1.    Don't cruise the booths with a group of friends. Interacting with the recruiters on your own. Make your own positive impression! In some cases job seeker bringing their parent with them. It is not wrong to bring your parent with you but it gives immature impression of you to the employer. Too worst the situation; it is your parent who is doing the talking instead of you. It seem you are not interested with the organization but your parent who the one interested.

2.    Don't carry your backpack, large purse, or other paraphernalia with you. Carry your resume in a professional-looking portfolio or small briefcase works well. It will keep your resume neat and handy, and gives you a place to file business cards of recruiters that you meet.

3.    Don't come dressed for a date (or any other extremely casual activity). A career fair is a professional activity, perhaps your first contact with a future employer. Dress for Success. Dress in professional interview attire, and carry a portfolio. However, do wear comfortable shoes, because you will be standing for long time or in line.

4.    Don't "wing it" with employers. Do your homework! Research the companies just as you would for an interview. You'll be able to focus on why you want to work for the organization and what you can do for them.

5.    Don't come during the last half hour of the event. Many employers travel a long distance to attend the fair and may need to leave early. You need to arrive early. Keep in mind that lines can be long, so arrive early - before the fair officially opens. If you come late, you may miss the organizations you wanted to contact.

6.    Don't be misled into thinking of the fair as a social event. Employers often send recently-hired staff to career fairs. Don't fall into the mistake of interacting on a social level and forgetting that you are being judged on your potential to function in the work environment.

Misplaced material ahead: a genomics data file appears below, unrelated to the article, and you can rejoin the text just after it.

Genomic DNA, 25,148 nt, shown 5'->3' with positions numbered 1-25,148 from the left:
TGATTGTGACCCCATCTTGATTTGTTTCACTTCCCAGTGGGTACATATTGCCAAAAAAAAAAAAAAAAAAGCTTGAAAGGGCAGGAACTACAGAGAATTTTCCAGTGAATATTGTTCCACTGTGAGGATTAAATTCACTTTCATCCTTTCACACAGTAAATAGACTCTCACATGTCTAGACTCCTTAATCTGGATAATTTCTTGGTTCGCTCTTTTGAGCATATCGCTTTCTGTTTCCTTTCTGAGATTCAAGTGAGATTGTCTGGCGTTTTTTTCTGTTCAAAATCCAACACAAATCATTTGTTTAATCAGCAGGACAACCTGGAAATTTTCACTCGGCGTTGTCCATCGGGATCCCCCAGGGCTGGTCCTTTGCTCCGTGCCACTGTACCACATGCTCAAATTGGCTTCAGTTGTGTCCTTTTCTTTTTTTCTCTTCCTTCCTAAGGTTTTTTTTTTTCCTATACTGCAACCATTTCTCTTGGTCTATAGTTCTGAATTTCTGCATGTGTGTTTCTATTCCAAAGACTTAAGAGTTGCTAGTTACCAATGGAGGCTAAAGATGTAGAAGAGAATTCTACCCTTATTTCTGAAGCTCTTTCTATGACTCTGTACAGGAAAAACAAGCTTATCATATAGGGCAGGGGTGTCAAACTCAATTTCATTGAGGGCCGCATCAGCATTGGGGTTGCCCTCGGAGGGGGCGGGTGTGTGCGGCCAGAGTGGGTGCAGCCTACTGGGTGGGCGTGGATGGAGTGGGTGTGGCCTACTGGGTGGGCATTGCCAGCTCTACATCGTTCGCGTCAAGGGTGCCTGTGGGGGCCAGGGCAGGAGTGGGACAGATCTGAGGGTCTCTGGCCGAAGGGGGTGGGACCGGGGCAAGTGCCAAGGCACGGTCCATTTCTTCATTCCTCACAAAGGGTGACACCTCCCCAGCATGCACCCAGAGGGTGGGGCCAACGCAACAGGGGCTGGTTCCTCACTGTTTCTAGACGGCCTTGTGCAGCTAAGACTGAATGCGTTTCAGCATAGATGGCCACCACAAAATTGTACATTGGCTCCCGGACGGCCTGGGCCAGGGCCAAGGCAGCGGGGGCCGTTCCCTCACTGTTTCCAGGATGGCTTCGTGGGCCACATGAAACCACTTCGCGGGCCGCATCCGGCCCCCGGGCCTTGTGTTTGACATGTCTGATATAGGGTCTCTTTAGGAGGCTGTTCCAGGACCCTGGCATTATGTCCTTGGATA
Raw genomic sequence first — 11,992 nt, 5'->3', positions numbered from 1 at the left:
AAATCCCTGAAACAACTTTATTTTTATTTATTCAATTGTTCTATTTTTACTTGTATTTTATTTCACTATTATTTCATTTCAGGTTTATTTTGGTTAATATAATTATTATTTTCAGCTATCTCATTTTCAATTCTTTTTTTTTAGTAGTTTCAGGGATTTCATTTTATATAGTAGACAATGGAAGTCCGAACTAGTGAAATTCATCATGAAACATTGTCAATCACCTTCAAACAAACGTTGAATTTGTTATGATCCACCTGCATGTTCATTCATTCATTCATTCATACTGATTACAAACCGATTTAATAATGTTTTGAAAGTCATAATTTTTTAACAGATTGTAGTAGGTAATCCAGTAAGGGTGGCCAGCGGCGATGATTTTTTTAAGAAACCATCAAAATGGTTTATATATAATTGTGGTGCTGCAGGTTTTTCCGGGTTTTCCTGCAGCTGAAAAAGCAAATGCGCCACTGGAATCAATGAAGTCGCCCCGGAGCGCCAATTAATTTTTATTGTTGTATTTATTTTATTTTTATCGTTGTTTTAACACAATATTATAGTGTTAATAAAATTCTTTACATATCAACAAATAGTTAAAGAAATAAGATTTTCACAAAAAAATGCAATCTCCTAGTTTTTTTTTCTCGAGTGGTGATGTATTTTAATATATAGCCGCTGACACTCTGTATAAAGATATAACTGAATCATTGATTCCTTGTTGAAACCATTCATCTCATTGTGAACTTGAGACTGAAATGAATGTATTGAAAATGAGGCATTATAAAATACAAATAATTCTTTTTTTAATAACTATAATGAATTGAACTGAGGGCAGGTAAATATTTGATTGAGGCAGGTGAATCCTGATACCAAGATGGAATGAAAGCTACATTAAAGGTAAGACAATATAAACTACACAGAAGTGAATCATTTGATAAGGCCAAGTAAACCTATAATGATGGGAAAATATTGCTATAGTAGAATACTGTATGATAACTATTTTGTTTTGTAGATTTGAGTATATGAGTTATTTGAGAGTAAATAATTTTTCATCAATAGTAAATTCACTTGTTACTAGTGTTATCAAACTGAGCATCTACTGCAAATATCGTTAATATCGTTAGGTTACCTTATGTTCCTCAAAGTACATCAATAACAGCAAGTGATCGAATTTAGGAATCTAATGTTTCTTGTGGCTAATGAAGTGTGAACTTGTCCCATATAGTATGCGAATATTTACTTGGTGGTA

Things to Take Home From the Career Fair

1.    Business cards or contact information from the recruiters you have met. Use the cards to write follow-up notes or email to those organizations in which you are most interested.

2.    Notes about contacts you made. Take paper and pen with you to write down important details about particular organizations, including names of people who may not have had business cards. Take a few minutes after you leave each table to jot down notes on the back of the business cards you have collected or on your notepad, so you have a reminder of who you spoke to about what. It's hard to keep track when you're meeting with multiple employers in a busy environment.

3.    A better sense of your career options. If you have used the event correctly, you will have made contact with several organizations that hire people with your skills and interests. In thinking about their needs and your background, evaluate whether each company might be a match for you. Attend a Workshop. If the job fair has workshops or seminars, attend them. In addition to getting job search advice, you'll have more opportunities to network.

4.    Self-confidence in interacting with employer representatives. A career fair gives you the opportunity to practice your interview skills in a less formidable environment than a formal interview. Use this experience to practice talking about what you have done, what you know, and what your interests are.

5.    This is your opportunity to be evaluated on more than just your resume. In many aspects of the job search, your resume (and cover letter) is (are) all the employer sees to determine whether to interview you. At a fair, you have an opportunity to stand out in person in a way that you might not on your resume. Interpersonal skills, communication skills and work-place-appropriate social skills are critical. Many employers evaluate these skills heavily, because they want to hire people who can make a good impression on their clients and customers.


Post a Comment


Around Us